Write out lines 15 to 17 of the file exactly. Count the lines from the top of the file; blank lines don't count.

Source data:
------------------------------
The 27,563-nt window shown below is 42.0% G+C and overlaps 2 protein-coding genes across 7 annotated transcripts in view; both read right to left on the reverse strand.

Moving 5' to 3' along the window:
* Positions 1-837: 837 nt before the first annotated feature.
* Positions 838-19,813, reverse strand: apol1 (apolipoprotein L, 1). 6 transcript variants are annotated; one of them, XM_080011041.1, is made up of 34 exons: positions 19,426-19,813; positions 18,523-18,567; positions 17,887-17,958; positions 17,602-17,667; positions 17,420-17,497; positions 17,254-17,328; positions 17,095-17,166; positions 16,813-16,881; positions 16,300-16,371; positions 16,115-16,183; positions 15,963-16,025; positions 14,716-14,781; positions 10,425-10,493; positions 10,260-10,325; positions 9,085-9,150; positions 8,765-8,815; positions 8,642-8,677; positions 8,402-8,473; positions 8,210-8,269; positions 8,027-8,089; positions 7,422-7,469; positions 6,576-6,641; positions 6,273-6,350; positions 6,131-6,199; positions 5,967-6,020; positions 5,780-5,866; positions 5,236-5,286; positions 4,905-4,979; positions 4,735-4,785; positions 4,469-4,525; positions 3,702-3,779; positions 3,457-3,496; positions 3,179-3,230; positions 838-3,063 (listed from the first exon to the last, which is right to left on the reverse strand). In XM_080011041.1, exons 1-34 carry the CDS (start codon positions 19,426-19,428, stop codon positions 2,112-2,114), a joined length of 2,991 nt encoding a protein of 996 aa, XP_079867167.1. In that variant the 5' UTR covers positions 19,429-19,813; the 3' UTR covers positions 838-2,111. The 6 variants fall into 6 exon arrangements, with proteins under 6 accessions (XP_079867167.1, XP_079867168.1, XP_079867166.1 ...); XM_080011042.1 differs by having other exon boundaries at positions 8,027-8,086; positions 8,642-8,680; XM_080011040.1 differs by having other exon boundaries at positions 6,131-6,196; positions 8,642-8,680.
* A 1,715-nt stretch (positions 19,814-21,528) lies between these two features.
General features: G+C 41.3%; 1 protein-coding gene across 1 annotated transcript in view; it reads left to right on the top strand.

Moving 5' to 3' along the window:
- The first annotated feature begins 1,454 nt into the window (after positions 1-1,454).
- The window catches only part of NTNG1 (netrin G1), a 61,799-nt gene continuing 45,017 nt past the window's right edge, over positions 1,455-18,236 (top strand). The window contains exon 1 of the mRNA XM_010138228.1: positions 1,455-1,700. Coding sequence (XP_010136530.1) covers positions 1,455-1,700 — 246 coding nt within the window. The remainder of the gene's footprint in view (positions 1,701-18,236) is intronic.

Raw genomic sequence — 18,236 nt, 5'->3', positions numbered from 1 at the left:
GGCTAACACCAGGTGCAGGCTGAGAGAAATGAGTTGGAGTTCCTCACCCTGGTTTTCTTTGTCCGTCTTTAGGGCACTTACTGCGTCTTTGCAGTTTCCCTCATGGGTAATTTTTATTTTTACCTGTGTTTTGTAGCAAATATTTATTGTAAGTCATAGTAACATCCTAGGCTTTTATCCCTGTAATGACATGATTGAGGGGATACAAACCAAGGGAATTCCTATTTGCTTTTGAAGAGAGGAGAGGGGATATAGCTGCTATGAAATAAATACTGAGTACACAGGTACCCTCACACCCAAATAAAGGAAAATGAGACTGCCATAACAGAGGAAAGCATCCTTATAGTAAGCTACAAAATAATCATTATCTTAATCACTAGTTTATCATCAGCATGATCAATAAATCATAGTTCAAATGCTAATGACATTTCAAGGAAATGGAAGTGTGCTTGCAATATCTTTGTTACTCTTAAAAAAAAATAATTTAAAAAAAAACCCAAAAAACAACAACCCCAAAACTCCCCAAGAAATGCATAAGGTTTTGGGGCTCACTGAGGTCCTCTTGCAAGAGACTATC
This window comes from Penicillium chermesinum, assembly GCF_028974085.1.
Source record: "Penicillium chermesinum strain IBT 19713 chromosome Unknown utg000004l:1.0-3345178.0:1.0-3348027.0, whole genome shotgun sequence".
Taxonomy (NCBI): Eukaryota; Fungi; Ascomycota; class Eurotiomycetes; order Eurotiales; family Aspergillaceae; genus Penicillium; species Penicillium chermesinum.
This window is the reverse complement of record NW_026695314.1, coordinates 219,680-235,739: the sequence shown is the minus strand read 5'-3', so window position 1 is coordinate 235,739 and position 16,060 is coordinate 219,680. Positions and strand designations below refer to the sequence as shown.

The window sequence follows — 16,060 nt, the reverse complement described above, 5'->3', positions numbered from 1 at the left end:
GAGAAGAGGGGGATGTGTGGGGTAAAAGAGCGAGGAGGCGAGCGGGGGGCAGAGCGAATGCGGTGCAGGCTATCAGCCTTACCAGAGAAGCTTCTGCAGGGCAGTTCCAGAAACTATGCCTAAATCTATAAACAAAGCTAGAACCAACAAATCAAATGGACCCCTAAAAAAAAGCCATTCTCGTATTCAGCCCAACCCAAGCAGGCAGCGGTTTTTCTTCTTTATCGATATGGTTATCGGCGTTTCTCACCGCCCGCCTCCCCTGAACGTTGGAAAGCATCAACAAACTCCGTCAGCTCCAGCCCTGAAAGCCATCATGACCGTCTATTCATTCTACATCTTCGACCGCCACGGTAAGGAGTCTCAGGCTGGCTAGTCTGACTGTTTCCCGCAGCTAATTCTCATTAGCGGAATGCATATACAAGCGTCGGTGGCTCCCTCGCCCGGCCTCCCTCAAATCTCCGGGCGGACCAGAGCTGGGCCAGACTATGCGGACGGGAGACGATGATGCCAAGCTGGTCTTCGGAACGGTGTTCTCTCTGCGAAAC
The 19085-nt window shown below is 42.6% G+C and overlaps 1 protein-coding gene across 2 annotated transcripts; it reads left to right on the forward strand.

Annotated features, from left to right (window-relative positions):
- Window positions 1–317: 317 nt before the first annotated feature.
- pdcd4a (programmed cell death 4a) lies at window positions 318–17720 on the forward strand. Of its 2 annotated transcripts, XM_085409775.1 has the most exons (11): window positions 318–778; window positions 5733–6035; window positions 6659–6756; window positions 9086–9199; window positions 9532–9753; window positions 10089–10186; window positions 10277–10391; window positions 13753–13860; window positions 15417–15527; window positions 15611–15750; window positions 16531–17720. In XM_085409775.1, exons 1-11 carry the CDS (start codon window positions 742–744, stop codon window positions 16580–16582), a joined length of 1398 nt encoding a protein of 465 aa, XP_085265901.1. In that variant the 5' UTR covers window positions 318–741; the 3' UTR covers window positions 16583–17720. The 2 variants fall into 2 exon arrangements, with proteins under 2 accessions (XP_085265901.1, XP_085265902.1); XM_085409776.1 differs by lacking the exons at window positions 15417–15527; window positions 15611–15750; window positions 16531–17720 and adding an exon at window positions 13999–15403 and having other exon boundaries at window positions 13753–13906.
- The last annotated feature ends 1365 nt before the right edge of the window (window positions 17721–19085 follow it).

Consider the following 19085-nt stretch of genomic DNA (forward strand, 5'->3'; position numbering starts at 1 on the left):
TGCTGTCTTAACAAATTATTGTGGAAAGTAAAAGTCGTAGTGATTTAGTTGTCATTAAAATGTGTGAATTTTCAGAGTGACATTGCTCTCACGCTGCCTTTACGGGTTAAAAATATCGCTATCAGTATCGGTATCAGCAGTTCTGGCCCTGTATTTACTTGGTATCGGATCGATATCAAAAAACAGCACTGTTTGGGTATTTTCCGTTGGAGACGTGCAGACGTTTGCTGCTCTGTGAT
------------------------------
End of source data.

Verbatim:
This window is the reverse complement of record NW_026695314.1, coordinates 219,680-235,739: the sequence shown is the minus strand read 5'-3', so window position 1 is coordinate 235,739 and position 16,060 is coordinate 219,680. Positions and strand designations below refer to the sequence as shown.

The window sequence follows — 16,060 nt, the reverse complement described above, 5'->3', positions numbered from 1 at the left end:
GAGAAGAGGGGGATGTGTGGGGTAAAAGAGCGAGGAGGCGAGCGGGGGGCAGAGCGAATGCGGTGCAGGCTATCAGCCTTACCAGAGAAGCTTCTGCAGGGCAGTTCCAGAAACTATGCCTAAATCTATAAACAAAGCTAGAACCAACAAATCAAATGGACCCCTAAAAAAAAGCCATTCTCGTATTCAGCCCAACCCAAGCAGGCAGCGGTTTTTCTTCTTTATCGATATGGTTATCGGCGTTTCTCACCGCCCGCCTCCCCTGAACGTTGGAAAGCATCAACAAACTCCGTCAGCTCCAGCCCTGAAAGCCATCATGACCGTCTATTCATTCTACATCTTCGACCGCCACGGTAAGGAGTCTCAGGCTGGCTAGTCTGACTGTTTCCCGCAGCTAATTCTCATTAGCGGAATGCATATACAAGCGTCGGTGGCTCCCTCGCCCGGCCTCCCTCAAATCTCCGGGCGGACCAGAGCTGGGCCAGACTATGCGGACGGGAGACGATGATGCCAAGCTGGTCTTCGGAACGGTGTTCTCTCTGCGAAAC